Bankruptcy terms you should know
As you navigate bankruptcy, you’ll come across a variety of terms that may be unfamiliar. Understanding all of these terms makes navigating the process of bankruptcy much easier, and fortunately, none of them are difficult to understand.
Here’s a list of terms that you should know if you’re trying to understand bankruptcy better.
- Assets and liabilities: An asset is anything you own, whereas a liability is anything you owe.
- Chapter: A chapter is simply the specific type of bankruptcy being declared under Title 11 of the United States Federal Bankruptcy Code.
- Discharge: A discharge means the associated dischargeable debts no longer need to be paid.
- Lien: A lien is a claim against a piece of property from a creditor who is owed a debt, such as a mortgage lender or a car creditor.
- Liquidation: Liquidation is the process of selling assets, usually to pay debts—for instance after filing Chapter 7.
- Means test: The means test is used to determine who is eligible to file for Chapter 7 by accounting for income and debt.
- Repayment plan: An approved repayment plan is a court-authorized plan to give creditors back some or all of what they are owed. At the completion of a repayment plan under Chapter 13, remaining dischargeable debt is typically forgiven.
- Secured and unsecured debt: A secured debt has some sort of valuable property as collateral—for instance, an auto loan is secured by the car itself. An unsecured debt has no associated collateral—for instance, a credit card is unsecured.
- Trustee: Appointed by the court, the trustee is responsible for reviewing the debtor’s financial situation and documentation relation thereto, conducting the meeting of creditors and collecting and liquidating non-exempt assets or ensuring payments are made according to the repayment plan.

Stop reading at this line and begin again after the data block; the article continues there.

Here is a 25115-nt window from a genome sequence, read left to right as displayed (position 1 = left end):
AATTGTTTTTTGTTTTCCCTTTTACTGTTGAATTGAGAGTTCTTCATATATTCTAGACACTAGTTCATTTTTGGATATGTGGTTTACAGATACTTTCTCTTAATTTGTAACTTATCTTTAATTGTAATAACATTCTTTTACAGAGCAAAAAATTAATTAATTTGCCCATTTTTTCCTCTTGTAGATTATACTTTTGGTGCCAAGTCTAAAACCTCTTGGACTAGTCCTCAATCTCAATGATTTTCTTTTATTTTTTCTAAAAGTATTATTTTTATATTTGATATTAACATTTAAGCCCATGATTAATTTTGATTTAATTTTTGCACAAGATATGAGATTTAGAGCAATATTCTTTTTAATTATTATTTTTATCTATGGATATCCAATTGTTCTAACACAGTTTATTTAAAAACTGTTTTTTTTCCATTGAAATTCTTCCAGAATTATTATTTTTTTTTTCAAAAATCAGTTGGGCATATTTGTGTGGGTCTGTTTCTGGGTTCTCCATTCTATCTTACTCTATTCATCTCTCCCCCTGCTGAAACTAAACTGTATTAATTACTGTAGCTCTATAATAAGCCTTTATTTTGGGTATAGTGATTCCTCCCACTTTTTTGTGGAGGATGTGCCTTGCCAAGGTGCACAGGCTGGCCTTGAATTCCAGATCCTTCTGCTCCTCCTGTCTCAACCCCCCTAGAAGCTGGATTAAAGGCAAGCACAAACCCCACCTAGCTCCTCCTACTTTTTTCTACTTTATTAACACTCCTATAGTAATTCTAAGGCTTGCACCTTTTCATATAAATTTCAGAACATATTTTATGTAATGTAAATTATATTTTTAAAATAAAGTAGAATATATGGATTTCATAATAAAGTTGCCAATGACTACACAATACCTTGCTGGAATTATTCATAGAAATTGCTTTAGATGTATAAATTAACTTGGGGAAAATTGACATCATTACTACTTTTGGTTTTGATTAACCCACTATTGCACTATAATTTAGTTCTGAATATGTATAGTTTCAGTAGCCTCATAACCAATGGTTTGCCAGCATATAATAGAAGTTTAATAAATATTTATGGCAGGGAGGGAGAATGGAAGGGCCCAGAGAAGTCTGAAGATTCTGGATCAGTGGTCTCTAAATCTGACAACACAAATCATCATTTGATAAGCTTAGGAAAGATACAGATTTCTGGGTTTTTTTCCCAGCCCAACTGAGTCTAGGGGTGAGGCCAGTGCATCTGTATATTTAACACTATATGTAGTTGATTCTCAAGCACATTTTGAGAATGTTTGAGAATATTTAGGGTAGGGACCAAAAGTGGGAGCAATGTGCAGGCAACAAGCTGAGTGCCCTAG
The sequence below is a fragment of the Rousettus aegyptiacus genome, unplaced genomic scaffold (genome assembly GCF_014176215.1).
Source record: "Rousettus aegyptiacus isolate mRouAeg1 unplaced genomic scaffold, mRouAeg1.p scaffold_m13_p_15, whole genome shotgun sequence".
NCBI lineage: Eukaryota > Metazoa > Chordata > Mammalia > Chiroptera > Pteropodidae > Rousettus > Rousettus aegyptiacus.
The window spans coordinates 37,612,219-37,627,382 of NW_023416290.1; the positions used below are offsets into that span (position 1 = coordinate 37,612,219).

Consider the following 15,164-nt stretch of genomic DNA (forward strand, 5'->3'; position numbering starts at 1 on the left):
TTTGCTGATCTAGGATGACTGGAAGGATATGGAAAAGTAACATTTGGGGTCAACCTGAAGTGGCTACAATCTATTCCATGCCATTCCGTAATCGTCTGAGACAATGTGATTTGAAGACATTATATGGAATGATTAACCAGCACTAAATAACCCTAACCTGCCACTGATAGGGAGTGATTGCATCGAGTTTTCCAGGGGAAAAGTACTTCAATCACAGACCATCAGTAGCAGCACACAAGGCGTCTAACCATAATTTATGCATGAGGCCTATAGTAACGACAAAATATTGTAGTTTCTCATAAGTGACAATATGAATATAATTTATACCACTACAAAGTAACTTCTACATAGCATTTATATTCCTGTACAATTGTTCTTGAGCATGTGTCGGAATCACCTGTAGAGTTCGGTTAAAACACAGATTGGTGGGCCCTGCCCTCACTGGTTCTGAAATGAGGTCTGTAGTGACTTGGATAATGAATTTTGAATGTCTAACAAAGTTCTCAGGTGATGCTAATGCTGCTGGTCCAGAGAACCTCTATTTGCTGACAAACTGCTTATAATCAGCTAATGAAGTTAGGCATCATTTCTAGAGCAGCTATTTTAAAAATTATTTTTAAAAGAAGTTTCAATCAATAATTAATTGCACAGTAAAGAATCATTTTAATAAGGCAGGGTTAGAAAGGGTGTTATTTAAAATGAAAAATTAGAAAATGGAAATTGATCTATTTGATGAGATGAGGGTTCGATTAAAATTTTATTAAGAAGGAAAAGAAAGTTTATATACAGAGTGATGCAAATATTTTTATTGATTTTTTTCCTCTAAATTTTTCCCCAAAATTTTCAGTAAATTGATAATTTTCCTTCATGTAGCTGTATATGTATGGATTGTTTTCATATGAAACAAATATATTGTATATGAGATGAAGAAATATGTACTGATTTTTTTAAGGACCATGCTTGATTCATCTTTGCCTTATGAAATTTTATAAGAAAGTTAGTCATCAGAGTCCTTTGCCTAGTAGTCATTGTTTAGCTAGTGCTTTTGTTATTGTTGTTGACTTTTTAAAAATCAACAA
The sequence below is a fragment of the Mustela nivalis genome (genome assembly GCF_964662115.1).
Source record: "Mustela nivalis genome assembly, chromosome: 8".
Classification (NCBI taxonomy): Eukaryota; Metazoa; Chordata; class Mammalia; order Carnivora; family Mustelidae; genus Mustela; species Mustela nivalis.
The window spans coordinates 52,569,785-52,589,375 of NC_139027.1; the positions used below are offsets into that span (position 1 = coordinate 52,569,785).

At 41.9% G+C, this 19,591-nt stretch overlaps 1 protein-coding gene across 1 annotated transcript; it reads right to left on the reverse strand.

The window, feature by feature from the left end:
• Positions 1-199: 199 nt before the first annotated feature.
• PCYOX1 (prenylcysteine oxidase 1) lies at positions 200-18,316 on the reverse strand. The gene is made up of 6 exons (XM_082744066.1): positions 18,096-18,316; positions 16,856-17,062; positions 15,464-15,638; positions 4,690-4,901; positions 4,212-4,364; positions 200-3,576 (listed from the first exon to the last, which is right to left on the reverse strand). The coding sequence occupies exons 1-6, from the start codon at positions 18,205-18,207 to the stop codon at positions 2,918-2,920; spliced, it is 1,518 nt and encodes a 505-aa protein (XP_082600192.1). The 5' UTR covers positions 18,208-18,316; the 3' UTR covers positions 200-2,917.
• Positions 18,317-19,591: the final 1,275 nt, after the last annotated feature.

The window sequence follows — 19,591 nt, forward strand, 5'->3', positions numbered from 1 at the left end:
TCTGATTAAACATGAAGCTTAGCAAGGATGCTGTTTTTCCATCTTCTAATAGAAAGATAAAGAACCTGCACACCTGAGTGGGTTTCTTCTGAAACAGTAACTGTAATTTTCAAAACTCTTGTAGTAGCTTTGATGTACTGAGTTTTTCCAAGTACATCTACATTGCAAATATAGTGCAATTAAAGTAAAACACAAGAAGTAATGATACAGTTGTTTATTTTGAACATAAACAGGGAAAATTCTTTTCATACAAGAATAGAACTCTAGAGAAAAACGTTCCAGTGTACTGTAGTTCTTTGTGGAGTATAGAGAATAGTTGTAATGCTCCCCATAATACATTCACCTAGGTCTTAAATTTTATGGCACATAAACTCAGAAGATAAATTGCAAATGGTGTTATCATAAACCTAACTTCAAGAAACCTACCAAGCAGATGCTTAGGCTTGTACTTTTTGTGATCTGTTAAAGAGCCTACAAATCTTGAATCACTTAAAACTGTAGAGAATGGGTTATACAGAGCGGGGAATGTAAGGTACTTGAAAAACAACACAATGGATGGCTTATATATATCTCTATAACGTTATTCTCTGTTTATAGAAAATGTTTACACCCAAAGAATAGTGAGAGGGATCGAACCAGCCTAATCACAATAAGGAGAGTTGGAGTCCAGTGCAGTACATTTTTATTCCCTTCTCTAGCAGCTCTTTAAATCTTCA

Armed with knowledge of these terms, you’ll have a much greater understanding of bankruptcy moving forward.
What does it cost to file for bankruptcy?
The cost to file bankruptcy can be broken down into two parts: court fees and attorney fees. According to the U.S. Court, you’ll pay a $78 administrative fee and a $15 trustee fee to file for Chapter 7 or Chapter 13 bankruptcy, plus any additional relevant fees. The total filing cost is generally under $500.
If a debtor cannot pay the fees associated with filing for bankruptcy, the court may break the fee payment into up to four installments or waive them altogether. Debtors who wish to have the fee waived must submit Form 103B. Bankruptcy filing fees are not typically waived, even for the most destitute.
That said, most people will also require an attorney for bankruptcy proceedings, and fees can vary significantly. According to All Law, fees for Chapter 7 typically range from $1,000 to $3,500, whereas fees for Chapter 13 are a bit higher, ranging from $2,500 to $6,000. Depending on your location, fees may be lower or higher, so you’ll want to consult a local lawyer to determine a more accurate cost before proceeding.
Should you declare bankruptcy?
Deciding whether or not to declare bankruptcy can be difficult, so make sure you think about all of the alternatives first. People often consider bankruptcy due to unexpected or overwhelming debt—like a medical bill that has ballooned through interest or a handful of loans that have become unmanageable.
There may be ways to deal with these debts before resorting to bankruptcy. For example:
- Negotiate with your creditors. Ultimately, creditors are looking for you to repay your debt. By contacting your creditors, you may be able to work out a favorable payment plan or have some of your debt erased in order to make it more manageable.
- Get a debt consolidation loan. A debt consolidation loan enables you to simplify and often reduce your debt payments by lowering your interest rate or extending your payment timeline.
- Work with a credit counselor. A credit counselor may be able to help you evaluate your entire financial picture and create an action plan to make debt more approachable.
Still, even after these alternatives, there are some people for whom bankruptcy is the best available option. If you have no means to pay back your debts and you’ve exhausted other options, contact a bankruptcy attorney to determine your best next steps.
Overall, bankruptcy exists to protect individuals from long-term financial ruin. Though the credit consequences of bankruptcy are long-lasting, the benefits of freedom from debt are absolutely essential in some cases.